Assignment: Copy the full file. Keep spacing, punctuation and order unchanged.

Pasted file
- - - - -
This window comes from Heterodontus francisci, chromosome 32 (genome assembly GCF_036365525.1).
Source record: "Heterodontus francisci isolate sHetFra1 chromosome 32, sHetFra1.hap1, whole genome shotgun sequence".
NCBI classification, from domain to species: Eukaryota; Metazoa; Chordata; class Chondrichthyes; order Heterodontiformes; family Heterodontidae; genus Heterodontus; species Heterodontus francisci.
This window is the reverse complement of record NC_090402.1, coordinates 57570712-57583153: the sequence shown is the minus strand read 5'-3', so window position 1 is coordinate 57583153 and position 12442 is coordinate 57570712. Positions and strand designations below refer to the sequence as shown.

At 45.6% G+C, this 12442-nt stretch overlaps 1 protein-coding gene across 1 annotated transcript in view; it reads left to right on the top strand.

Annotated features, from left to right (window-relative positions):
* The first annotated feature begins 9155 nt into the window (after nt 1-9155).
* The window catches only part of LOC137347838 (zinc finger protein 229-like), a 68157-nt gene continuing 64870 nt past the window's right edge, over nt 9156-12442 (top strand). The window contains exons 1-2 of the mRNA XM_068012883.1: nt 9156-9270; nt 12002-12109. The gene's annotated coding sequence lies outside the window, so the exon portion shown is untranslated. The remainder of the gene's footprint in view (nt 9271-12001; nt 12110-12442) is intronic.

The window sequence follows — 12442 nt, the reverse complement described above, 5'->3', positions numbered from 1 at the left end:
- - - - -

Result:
This window comes from Heterodontus francisci, chromosome 32 (genome assembly GCF_036365525.1).
Source record: "Heterodontus francisci isolate sHetFra1 chromosome 32, sHetFra1.hap1, whole genome shotgun sequence".
NCBI classification, from domain to species: Eukaryota; Metazoa; Chordata; class Chondrichthyes; order Heterodontiformes; family Heterodontidae; genus Heterodontus; species Heterodontus francisci.
This window is the reverse complement of record NC_090402.1, coordinates 57570712-57583153: the sequence shown is the minus strand read 5'-3', so window position 1 is coordinate 57583153 and position 12442 is coordinate 57570712. Positions and strand designations below refer to the sequence as shown.

At 45.6% G+C, this 12442-nt stretch overlaps 1 protein-coding gene across 1 annotated transcript in view; it reads left to right on the top strand.

Annotated features, from left to right (window-relative positions):
* The first annotated feature begins 9155 nt into the window (after nt 1-9155).
* The window catches only part of LOC137347838 (zinc finger protein 229-like), a 68157-nt gene continuing 64870 nt past the window's right edge, over nt 9156-12442 (top strand). The window contains exons 1-2 of the mRNA XM_068012883.1: nt 9156-9270; nt 12002-12109. The gene's annotated coding sequence lies outside the window, so the exon portion shown is untranslated. The remainder of the gene's footprint in view (nt 9271-12001; nt 12110-12442) is intronic.

The window sequence follows — 12442 nt, the reverse complement described above, 5'->3', positions numbered from 1 at the left end: